With the special election for City Council District 4 fast approaching, Trevor Ozawa and Tommy Waters are seeking to draw voters’ attention to each other’s perceived weaknesses.
An Ozawa campaign brochure described Waters as “a lap dog” for Mayor Kirk Caldwell. Waters sent out a brochure informing voters that he’s “mature and responsible,” suggesting Ozawa is not.
Ozawa, who held the Council seat through the end of 2018, won the November general election against Waters by 22 votes. Waters petitioned the Hawaii Supreme Court for a recount or do-over election. The court sided with him and invalidated the November election, noting that officials erred by picking up votes from the U.S. Post Office after 6 p.m. despite laws that say mail-in votes need to be in hand by 6 p.m. Because election officials said they did not have the capability to do a recount, the unprecedented special election was scheduled for April 13.
City Clerk Glen Takahashi said 63,114 vote-by-mail ballots went into the U.S. Postal Service on Thursday morning. Most registered voters in the East Honolulu district can expect the ballots to reach their mailboxes in the coming week, he said.
Voters may vote by mail by the April 13 election day or vote in person at Honolulu Hale from 8 a.m. to
4 p.m. April 1-12. They may also vote at City Hall from
7 a.m. to 6 p.m. April 13. Adult U.S. citizens who live in District 4 but are not yet registered to vote in the election can also drop in for same-day registration and then vote at Honolulu Hale on April 13.
Whoever wins the election ultimately could determine whether Caldwell will be dealing with a more hostile or less confrontational Council leadership. Ozawa was one of the mayor’s most vocal critics on the Council, while Caldwell has supported Waters’ campaign.
Halfway through a televised “Insights” forum on PBS Hawai‘i last week, Ozawa and Waters appeared to be so similar on key issues including homelessness, vacation rentals and “monster” houses, forum moderator Yunji de Nies urged the rivals to find something to distinguish themselves.
Both pointed to what they perceive to be each other’s weaknesses.
“I think temperament is probably the biggest,” Waters said. “I tell everybody, ‘We can agree, we can disagree, we can agree to disagree, but never be disagreeable.’” He added, “I’m very patient, I’m a good listener. I return calls promptly.”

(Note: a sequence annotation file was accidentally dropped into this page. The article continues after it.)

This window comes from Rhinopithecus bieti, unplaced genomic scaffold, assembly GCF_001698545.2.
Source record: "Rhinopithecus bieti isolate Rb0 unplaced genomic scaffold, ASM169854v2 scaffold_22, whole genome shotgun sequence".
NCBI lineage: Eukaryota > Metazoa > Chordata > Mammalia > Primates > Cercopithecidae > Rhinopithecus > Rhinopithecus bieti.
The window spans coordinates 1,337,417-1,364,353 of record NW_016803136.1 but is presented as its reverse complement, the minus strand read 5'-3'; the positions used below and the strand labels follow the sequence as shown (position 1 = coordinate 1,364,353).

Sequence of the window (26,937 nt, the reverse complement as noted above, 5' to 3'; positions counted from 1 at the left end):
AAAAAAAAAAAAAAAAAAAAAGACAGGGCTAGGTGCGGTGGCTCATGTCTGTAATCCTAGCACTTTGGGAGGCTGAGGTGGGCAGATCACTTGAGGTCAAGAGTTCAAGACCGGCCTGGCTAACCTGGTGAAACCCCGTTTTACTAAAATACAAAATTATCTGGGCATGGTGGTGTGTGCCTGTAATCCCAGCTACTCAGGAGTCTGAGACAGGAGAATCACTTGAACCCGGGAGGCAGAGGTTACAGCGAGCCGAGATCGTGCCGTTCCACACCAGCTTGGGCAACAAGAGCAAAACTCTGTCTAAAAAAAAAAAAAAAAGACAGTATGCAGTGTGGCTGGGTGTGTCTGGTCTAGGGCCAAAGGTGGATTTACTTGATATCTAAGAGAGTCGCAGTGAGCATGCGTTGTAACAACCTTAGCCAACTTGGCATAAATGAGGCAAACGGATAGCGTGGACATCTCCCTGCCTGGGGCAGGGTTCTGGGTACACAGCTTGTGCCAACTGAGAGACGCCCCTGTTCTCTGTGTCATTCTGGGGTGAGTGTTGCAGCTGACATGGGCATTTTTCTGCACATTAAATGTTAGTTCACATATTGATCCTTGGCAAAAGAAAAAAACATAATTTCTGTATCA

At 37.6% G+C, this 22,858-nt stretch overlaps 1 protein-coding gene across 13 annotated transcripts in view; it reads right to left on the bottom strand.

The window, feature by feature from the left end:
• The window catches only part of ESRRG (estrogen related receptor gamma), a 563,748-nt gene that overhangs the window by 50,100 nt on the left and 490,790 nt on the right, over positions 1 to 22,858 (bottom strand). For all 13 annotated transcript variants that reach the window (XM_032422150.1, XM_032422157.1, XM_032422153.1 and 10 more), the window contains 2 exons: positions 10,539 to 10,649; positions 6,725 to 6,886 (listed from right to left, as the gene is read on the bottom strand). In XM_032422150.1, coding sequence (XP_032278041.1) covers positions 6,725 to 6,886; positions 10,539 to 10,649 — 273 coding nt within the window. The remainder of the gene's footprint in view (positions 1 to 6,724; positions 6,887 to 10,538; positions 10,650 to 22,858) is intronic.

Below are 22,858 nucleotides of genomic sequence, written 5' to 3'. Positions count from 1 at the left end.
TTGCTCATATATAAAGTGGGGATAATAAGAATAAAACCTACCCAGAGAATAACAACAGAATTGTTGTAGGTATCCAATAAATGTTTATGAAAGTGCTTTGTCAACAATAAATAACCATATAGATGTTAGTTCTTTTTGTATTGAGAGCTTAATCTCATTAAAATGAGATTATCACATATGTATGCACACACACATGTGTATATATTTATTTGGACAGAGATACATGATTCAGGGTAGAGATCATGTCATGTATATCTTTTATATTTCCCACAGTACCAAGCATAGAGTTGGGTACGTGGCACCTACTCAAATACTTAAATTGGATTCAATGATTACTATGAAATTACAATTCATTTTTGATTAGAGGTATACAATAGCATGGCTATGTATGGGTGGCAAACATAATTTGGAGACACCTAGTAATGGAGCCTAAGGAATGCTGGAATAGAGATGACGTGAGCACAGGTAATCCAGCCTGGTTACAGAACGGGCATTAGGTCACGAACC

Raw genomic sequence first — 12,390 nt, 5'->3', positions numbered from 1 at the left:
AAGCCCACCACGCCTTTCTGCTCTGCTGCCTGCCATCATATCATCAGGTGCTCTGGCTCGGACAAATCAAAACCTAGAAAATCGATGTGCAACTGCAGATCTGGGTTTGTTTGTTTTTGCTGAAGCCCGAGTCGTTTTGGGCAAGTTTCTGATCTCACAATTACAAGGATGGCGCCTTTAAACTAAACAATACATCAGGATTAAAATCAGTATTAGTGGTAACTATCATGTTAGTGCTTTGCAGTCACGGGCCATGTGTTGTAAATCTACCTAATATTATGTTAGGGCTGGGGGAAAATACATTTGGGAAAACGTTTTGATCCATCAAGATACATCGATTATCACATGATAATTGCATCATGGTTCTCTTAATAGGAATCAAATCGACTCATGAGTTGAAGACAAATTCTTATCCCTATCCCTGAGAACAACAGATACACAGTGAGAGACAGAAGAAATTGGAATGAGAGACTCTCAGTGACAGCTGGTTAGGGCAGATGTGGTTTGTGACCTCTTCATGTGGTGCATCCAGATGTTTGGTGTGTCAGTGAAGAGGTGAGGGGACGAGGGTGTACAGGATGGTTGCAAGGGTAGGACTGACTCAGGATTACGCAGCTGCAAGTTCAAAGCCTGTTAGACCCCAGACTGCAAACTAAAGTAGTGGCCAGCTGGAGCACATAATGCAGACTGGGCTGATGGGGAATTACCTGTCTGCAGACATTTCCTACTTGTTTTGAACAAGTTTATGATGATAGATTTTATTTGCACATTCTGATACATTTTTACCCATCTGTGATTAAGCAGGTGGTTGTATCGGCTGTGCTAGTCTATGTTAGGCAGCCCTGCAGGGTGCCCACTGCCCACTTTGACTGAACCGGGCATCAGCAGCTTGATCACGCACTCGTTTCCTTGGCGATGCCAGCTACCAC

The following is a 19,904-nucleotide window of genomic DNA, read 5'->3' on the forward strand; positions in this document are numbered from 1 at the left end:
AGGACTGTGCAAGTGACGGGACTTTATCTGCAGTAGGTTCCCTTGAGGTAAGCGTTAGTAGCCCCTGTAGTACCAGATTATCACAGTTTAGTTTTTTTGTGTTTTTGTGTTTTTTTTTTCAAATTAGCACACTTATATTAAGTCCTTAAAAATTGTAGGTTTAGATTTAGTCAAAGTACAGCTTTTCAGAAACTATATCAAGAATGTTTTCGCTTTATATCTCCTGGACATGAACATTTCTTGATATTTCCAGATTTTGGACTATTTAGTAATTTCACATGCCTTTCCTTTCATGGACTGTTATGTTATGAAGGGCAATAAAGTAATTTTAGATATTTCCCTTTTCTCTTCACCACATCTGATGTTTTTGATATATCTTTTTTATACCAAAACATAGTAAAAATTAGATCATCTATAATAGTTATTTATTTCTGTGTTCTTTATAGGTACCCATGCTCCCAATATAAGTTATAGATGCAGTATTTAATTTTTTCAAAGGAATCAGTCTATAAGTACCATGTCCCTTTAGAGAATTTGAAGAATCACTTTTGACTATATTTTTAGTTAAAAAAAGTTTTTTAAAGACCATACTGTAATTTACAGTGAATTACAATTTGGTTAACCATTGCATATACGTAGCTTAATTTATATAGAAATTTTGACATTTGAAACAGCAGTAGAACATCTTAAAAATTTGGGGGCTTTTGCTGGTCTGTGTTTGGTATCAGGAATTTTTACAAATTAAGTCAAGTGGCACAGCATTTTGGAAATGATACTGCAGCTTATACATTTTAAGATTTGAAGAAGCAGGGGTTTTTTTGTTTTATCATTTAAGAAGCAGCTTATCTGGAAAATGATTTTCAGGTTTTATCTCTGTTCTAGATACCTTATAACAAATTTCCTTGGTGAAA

In a recent flyer sent to East Honolulu voters, Waters said, “You deserve to be treated with respect and dignity by your Councilmember.” Further, it said, “Representing this district is not a game, it’s a serious business and to serve you well, your concilmember must be mature and responsible.”
Ozawa’s opponents have pointed to his confrontational nature.
In July a staff office aide to Councilman Ikaika Anderson, a supporter of Waters, lodged a complaint against Ozawa claiming that on several occasions he was verbally abusive as he questioned her sign-waving for Waters. An internal investigation by a team of Council employees concluded Ozawa violated the city’s Respectful Workplace Policy and that “your conduct was deemed unprofessional,” then-Council Chairman Ernie Martin wrote.
Ozawa told the Honolulu Star-Advertiser on Thursday that he and the Anderson aide are friends. As for his personality, “I’ve gotten a lot done for this district,” Ozawa said. “I’m not Mr. Giggly, I’m not that guy. I’m not that guy who smiles to your face and lies behind your back. You can see me coming. I am a serious man with a serious plan because we have serious issues to address.”
He pointed out that he works well with others and that his colleagues on the Council were prepared to elect him chairman before the Supreme Court decision put him on the sidelines.
“I’m not a rubber stamp, and I’m going to ask and have asked during the last four years, ‘How much? How come? What happened? What is going to happen?’ And I understand the issues,” Ozawa said.
Meanwhile, he said, Waters has been gaining support from labor unions.
Reports filed with state Campaign Spending Commission show that Ozawa beat Waters handily in the money race during the 2018 election cycle, outspending him by more than 2-to-1, $530,542 to $205,168.
But in the latest electioneering report reflecting cash flow since Jan. 1, Waters has as of this week spent $135,875 to Ozawa’s $105,293.
What’s more, two political action committees are spending more than $100,000 for advertising either in support of Waters or against Ozawa.
Aikea Unite Here, headed by the Local 5 union, reported $95,000 since March 15 in an effort to oppose Ozawa. Listed as contributors to the group were the New York-based Unite Here Tip state and local fund, the Iron Workers for Better
Government, Local 625
Stabilization Fund and the Bricklayers Local 1 Political Action Committee.
Meanwhile the United Public Workers AFSCME, Local 646, AFL-CIO reported $22,716 in expenses to support Waters.
No PACs have spent money on Ozawa so far this election, although Ozawa has had union and PAC support in the past, including last year.
Waters denied being Caldwell’s rubber stamp but acknowledged that the two have been allies since they began their political career as state lawmakers in 2003.
Waters said he disagrees with the mayor on several issues, including Caldwell’s proposed curbside trash pickup fee as well as his handling of “monster” houses and the controversial Ala Moana Regional Park plan.